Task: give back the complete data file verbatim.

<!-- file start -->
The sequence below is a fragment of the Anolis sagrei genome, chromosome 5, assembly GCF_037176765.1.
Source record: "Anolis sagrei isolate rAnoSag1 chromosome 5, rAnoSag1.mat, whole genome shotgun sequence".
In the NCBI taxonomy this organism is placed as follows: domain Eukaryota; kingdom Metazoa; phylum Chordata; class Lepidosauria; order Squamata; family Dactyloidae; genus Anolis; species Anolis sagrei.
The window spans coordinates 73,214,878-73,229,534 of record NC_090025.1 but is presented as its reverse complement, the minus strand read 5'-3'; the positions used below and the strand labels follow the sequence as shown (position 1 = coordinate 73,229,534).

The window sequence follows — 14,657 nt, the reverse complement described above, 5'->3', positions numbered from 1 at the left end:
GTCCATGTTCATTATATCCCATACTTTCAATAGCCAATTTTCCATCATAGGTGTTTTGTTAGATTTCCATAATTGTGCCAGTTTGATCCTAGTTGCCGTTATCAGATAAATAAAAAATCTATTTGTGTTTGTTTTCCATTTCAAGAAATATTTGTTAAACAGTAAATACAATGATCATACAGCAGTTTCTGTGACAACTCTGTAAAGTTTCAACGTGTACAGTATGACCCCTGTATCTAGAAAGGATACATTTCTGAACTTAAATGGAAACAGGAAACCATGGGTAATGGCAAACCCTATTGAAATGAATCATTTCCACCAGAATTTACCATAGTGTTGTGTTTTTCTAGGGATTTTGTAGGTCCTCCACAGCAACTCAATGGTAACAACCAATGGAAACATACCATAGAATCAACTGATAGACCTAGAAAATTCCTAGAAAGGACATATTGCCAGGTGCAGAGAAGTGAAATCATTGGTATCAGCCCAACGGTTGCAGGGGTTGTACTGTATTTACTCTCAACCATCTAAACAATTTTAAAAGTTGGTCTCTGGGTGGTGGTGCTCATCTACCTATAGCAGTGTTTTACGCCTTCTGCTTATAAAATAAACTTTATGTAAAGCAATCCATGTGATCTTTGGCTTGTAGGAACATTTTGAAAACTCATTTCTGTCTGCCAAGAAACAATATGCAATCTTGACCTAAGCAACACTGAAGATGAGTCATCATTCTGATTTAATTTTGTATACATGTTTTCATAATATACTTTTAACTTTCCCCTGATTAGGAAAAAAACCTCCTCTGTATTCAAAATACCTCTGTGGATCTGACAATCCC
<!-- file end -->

The sequence below is a fragment of the Anolis sagrei genome, chromosome 5, assembly GCF_037176765.1.
Source record: "Anolis sagrei isolate rAnoSag1 chromosome 5, rAnoSag1.mat, whole genome shotgun sequence".
In the NCBI taxonomy this organism is placed as follows: domain Eukaryota; kingdom Metazoa; phylum Chordata; class Lepidosauria; order Squamata; family Dactyloidae; genus Anolis; species Anolis sagrei.
The window spans coordinates 73,214,878-73,229,534 of record NC_090025.1 but is presented as its reverse complement, the minus strand read 5'-3'; the positions used below and the strand labels follow the sequence as shown (position 1 = coordinate 73,229,534).

The window sequence follows — 14,657 nt, the reverse complement described above, 5'->3', positions numbered from 1 at the left end:
GTCCATGTTCATTATATCCCATACTTTCAATAGCCAATTTTCCATCATAGGTGTTTTGTTAGATTTCCATAATTGTGCCAGTTTGATCCTAGTTGCCGTTATCAGATAAATAAAAAATCTATTTGTGTTTGTTTTCCATTTCAAGAAATATTTGTTAAACAGTAAATACAATGATCATACAGCAGTTTCTGTGACAACTCTGTAAAGTTTCAACGTGTACAGTATGACCCCTGTATCTAGAAAGGATACATTTCTGAACTTAAATGGAAACAGGAAACCATGGGTAATGGCAAACCCTATTGAAATGAATCATTTCCACCAGAATTTACCATAGTGTTGTGTTTTTCTAGGGATTTTGTAGGTCCTCCACAGCAACTCAATGGTAACAACCAATGGAAACATACCATAGAATCAACTGATAGACCTAGAAAATTCCTAGAAAGGACATATTGCCAGGTGCAGAGAAGTGAAATCATTGGTATCAGCCCAACGGTTGCAGGGGTTGTACTGTATTTACTCTCAACCATCTAAACAATTTTAAAAGTTGGTCTCTGGGTGGTGGTGCTCATCTACCTATAGCAGTGTTTTACGCCTTCTGCTTATAAAATAAACTTTATGTAAAGCAATCCATGTGATCTTTGGCTTGTAGGAACATTTTGAAAACTCATTTCTGTCTGCCAAGAAACAATATGCAATCTTGACCTAAGCAACACTGAAGATGAGTCATCATTCTGATTTAATTTTGTATACATGTTTTCATAATATACTTTTAACTTTCCCCTGATTAGGAAAAAAACCTCCTCTGTATTCAAAATACCTCTGTGGATCTGACAATCCC